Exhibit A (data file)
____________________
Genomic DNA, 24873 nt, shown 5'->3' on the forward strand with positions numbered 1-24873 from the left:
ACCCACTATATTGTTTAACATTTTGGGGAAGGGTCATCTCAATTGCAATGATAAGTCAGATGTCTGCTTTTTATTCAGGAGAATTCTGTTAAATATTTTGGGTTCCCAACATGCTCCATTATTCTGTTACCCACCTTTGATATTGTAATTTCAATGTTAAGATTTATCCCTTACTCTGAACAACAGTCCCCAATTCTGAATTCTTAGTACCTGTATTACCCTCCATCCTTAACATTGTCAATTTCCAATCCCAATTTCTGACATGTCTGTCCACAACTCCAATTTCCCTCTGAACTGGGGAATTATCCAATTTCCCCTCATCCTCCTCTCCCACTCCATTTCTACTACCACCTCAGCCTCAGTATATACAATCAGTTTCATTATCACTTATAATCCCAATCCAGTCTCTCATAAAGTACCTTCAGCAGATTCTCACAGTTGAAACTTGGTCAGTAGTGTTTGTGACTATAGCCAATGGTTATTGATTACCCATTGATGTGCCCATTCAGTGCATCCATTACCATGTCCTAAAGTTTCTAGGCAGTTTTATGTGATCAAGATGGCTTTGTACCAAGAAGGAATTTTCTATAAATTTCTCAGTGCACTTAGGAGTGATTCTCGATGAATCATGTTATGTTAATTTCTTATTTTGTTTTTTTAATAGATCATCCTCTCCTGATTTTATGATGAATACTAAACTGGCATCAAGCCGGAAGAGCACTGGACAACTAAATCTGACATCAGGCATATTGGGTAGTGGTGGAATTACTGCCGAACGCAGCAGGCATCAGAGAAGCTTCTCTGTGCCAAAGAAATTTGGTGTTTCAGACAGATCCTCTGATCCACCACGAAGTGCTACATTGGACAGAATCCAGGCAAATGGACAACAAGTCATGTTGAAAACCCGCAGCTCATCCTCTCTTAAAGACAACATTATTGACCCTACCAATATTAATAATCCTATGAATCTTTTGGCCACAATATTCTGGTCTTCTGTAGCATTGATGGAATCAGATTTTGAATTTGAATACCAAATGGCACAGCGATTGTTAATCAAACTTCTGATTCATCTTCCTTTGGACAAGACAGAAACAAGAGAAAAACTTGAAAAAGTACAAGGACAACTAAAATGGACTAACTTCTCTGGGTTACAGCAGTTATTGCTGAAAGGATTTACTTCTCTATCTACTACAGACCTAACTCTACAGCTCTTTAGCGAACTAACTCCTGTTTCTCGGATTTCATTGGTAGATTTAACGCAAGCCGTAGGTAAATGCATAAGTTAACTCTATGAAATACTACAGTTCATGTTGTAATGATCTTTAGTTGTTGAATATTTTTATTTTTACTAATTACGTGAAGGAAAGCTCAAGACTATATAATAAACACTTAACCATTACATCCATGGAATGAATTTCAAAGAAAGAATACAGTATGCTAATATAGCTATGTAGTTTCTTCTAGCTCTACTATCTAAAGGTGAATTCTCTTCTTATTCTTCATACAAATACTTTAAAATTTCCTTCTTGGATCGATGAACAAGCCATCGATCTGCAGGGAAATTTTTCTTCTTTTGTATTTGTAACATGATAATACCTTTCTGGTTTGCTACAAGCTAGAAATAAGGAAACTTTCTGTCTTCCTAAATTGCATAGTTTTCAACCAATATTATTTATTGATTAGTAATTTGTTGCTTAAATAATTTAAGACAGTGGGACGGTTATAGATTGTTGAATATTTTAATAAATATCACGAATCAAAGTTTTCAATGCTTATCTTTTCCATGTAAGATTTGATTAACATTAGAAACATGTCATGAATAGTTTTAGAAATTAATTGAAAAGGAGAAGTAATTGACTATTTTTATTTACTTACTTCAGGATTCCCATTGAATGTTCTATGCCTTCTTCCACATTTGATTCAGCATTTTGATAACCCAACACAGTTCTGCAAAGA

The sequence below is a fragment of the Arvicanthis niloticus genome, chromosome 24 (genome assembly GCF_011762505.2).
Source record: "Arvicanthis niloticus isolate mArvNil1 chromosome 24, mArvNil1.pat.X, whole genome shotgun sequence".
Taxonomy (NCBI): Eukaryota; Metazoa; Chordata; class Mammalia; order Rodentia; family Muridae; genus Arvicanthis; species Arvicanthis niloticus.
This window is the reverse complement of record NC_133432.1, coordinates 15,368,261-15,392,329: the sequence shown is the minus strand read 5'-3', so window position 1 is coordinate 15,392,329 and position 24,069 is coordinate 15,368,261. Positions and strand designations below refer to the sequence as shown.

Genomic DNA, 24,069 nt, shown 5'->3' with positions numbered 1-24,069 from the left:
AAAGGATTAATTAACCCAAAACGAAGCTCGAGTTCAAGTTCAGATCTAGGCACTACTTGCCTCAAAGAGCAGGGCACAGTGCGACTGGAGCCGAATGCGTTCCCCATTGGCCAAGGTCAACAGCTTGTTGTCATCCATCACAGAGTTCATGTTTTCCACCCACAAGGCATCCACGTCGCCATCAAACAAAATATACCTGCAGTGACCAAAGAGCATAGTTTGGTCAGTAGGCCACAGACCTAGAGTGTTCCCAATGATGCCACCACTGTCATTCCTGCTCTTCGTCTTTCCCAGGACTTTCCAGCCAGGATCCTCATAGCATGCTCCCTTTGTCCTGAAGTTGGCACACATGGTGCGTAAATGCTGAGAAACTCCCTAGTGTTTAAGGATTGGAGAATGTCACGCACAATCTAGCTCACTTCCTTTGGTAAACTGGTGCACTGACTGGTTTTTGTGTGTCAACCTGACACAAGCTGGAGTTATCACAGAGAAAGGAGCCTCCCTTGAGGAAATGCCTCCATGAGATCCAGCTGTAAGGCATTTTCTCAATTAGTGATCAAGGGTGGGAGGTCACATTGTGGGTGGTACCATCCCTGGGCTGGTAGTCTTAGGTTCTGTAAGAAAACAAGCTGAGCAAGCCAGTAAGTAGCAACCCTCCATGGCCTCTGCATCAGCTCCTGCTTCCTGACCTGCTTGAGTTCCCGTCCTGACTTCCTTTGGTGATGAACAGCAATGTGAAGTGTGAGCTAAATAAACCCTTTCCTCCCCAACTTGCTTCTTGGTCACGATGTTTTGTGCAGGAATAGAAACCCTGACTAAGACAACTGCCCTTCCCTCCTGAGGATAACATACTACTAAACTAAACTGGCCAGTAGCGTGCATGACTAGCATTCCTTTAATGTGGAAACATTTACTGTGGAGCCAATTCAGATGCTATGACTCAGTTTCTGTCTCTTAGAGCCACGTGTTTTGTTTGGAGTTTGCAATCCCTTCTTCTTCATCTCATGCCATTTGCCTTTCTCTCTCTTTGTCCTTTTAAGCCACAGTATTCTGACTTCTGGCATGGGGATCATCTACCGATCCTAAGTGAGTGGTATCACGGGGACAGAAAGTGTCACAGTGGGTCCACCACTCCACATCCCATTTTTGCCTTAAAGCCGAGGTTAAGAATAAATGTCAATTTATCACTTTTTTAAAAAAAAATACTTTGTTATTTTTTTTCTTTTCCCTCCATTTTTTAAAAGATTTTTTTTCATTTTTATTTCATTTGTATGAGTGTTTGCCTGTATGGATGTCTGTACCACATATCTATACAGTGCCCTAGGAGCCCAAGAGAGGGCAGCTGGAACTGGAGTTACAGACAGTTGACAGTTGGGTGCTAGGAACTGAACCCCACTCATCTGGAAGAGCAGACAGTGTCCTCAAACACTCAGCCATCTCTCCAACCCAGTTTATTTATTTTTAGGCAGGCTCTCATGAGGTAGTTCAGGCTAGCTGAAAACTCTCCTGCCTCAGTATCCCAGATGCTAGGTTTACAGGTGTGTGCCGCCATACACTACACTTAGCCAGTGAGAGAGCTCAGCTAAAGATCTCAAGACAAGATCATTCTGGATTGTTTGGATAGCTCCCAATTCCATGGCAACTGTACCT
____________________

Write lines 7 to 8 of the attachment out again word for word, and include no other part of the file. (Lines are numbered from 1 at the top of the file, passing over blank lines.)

Genomic DNA, 24,069 nt, shown 5'->3' with positions numbered 1-24,069 from the left:
AAAGGATTAATTAACCCAAAACGAAGCTCGAGTTCAAGTTCAGATCTAGGCACTACTTGCCTCAAAGAGCAGGGCACAGTGCGACTGGAGCCGAATGCGTTCCCCATTGGCCAAGGTCAACAGCTTGTTGTCATCCATCACAGAGTTCATGTTTTCCACCCACAAGGCATCCACGTCGCCATCAAACAAAATATACCTGCAGTGACCAAAGAGCATAGTTTGGTCAGTAGGCCACAGACCTAGAGTGTTCCCAATGATGCCACCACTGTCATTCCTGCTCTTCGTCTTTCCCAGGACTTTCCAGCCAGGATCCTCATAGCATGCTCCCTTTGTCCTGAAGTTGGCACACATGGTGCGTAAATGCTGAGAAACTCCCTAGTGTTTAAGGATTGGAGAATGTCACGCACAATCTAGCTCACTTCCTTTGGTAAACTGGTGCACTGACTGGTTTTTGTGTGTCAACCTGACACAAGCTGGAGTTATCACAGAGAAAGGAGCCTCCCTTGAGGAAATGCCTCCATGAGATCCAGCTGTAAGGCATTTTCTCAATTAGTGATCAAGGGTGGGAGGTCACATTGTGGGTGGTACCATCCCTGGGCTGGTAGTCTTAGGTTCTGTAAGAAAACAAGCTGAGCAAGCCAGTAAGTAGCAACCCTCCATGGCCTCTGCATCAGCTCCTGCTTCCTGACCTGCTTGAGTTCCCGTCCTGACTTCCTTTGGTGATGAACAGCAATGTGAAGTGTGAGCTAAATAAACCCTTTCCTCCCCAACTTGCTTCTTGGTCACGATGTTTTGTGCAGGAATAGAAACCCTGACTAAGACAACTGCCCTTCCCTCCTGAGGATAACATACTACTAAACTAAACTGGCCAGTAGCGTGCATGACTAGCATTCCTTTAATGTGGAAACATTTACTGTGGAGCCAATTCAGATGCTATGACTCAGTTTCTGTCTCTTAGAGCCACGTGTTTTGTTTGGAGTTTGCAATCCCTTCTTCTTCATCTCATGCCATTTGCCTTTCTCTCTCTTTGTCCTTTTAAGCCACAGTATTCTGACTTCTGGCATGGGGATCATCTACCGATCCTAAGTGAGTGGTATCACGGGGACAGAAAGTGTCACAGTGGGTCCACCACTCCACATCCCATTTTTGCCTTAAAGCCGAGGTTAAGAATAAATGTCAATTTATCACTTTTTTAAAAAAAAATACTTTGTTATTTTTTTTCTTTTCCCTCCATTTTTTAAAAGATTTTTTTTCATTTTTATTTCATTTGTATGAGTGTTTGCCTGTATGGATGTCTGTACCACATATCTATACAGTGCCCTAGGAGCCCAAGAGAGGGCAGCTGGAACTGGAGTTACAGACAGTTGACAGTTGGGTGCTAGGAACTGAACCCCACTCATCTGGAAGAGCAGACAGTGTCCTCAAACACTCAGCCATCTCTCCAACCCAGTTTATTTATTTTTAGGCAGGCTCTCATGAGGTAGTTCAGGCTAGCTGAAAACTCTCCTGCCTCAGTATCCCAGATGCTAGGTTTACAGGTGTGTGCCGCCATACACTACACTTAGCCAGTGAGAGAGCTCAGCTAAAGATCTCAAGACAAGATCATTCTGGATTGTTTGGATAGCTCCCAATTCCATGGCAACTGTACCT